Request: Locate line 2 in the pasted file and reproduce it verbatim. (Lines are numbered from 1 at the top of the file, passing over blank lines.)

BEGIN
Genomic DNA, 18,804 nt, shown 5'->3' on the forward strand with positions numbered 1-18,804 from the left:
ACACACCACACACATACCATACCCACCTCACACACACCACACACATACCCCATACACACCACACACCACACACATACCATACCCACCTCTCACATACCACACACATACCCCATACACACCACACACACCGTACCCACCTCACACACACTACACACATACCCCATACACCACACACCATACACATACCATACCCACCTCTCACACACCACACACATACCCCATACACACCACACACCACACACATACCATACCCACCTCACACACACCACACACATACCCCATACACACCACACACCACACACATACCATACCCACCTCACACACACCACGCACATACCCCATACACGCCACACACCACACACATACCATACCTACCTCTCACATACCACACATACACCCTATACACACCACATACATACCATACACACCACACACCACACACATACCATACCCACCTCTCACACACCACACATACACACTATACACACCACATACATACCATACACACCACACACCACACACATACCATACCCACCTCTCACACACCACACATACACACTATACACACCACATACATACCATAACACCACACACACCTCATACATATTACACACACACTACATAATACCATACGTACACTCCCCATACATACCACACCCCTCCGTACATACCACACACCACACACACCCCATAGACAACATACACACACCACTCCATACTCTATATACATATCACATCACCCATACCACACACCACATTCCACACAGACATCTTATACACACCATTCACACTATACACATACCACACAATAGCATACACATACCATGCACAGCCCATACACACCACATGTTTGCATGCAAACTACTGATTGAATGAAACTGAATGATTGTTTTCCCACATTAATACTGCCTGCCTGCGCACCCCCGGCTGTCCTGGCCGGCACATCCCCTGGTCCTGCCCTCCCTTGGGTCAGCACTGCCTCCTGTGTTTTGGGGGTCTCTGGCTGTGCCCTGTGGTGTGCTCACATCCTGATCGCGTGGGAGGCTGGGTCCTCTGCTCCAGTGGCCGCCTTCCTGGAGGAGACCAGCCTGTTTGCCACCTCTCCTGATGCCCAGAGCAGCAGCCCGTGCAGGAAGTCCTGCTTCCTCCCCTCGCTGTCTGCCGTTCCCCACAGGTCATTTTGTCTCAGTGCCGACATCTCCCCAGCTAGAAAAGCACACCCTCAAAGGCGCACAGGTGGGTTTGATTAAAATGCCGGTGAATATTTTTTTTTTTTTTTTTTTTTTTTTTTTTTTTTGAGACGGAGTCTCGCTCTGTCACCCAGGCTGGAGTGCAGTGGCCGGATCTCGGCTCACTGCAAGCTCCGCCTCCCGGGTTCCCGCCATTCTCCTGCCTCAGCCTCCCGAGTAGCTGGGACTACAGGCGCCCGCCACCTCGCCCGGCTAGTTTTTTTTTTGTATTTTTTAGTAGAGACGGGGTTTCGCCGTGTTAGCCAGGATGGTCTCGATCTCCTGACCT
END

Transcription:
ACACACCACACACATACCATACCCACCTCACACACACCACACACATACCCCATACACACCACACACCACACACATACCATACCCACCTCTCACATACCACACACATACCCCATACACACCACACACACCGTACCCACCTCACACACACTACACACATACCCCATACACCACACACCATACACATACCATACCCACCTCTCACACACCACACACATACCCCATACACACCACACACCACACACATACCATACCCACCTCACACACACCACACACATACCCCATACACACCACACACCACACACATACCATACCCACCTCACACACACCACGCACATACCCCATACACGCCACACACCACACACATACCATACCTACCTCTCACATACCACACATACACCCTATACACACCACATACATACCATACACACCACACACCACACACATACCATACCCACCTCTCACACACCACACATACACACTATACACACCACATACATACCATACACACCACACACCACACACATACCATACCCACCTCTCACACACCACACATACACACTATACACACCACATACATACCATAACACCACACACACCTCATACATATTACACACACACTACATAATACCATACGTACACTCCCCATACATACCACACCCCTCCGTACATACCACACACCACACACACCCCATAGACAACATACACACACCACTCCATACTCTATATACATATCACATCACCCATACCACACACCACATTCCACACAGACATCTTATACACACCATTCACACTATACACATACCACACAATAGCATACACATACCATGCACAGCCCATACACACCACATGTTTGCATGCAAACTACTGATTGAATGAAACTGAATGATTGTTTTCCCACATTAATACTGCCTGCCTGCGCACCCCCGGCTGTCCTGGCCGGCACATCCCCTGGTCCTGCCCTCCCTTGGGTCAGCACTGCCTCCTGTGTTTTGGGGGTCTCTGGCTGTGCCCTGTGGTGTGCTCACATCCTGATCGCGTGGGAGGCTGGGTCCTCTGCTCCAGTGGCCGCCTTCCTGGAGGAGACCAGCCTGTTTGCCACCTCTCCTGATGCCCAGAGCAGCAGCCCGTGCAGGAAGTCCTGCTTCCTCCCCTCGCTGTCTGCCGTTCCCCACAGGTCATTTTGTCTCAGTGCCGACATCTCCCCAGCTAGAAAAGCACACCCTCAAAGGCGCACAGGTGGGTTTGATTAAAATGCCGGTGAATATTTTTTTTTTTTTTTTTTTTTTTTTTTTTTTTTGAGACGGAGTCTCGCTCTGTCACCCAGGCTGGAGTGCAGTGGCCGGATCTCGGCTCACTGCAAGCTCCGCCTCCCGGGTTCCCGCCATTCTCCTGCCTCAGCCTCCCGAGTAGCTGGGACTACAGGCGCCCGCCACCTCGCCCGGCTAGTTTTTTTTTTGTATTTTTTAGTAGAGACGGGGTTTCGCCGTGTTAGCCAGGATGGTCTCGATCTCCTGACCT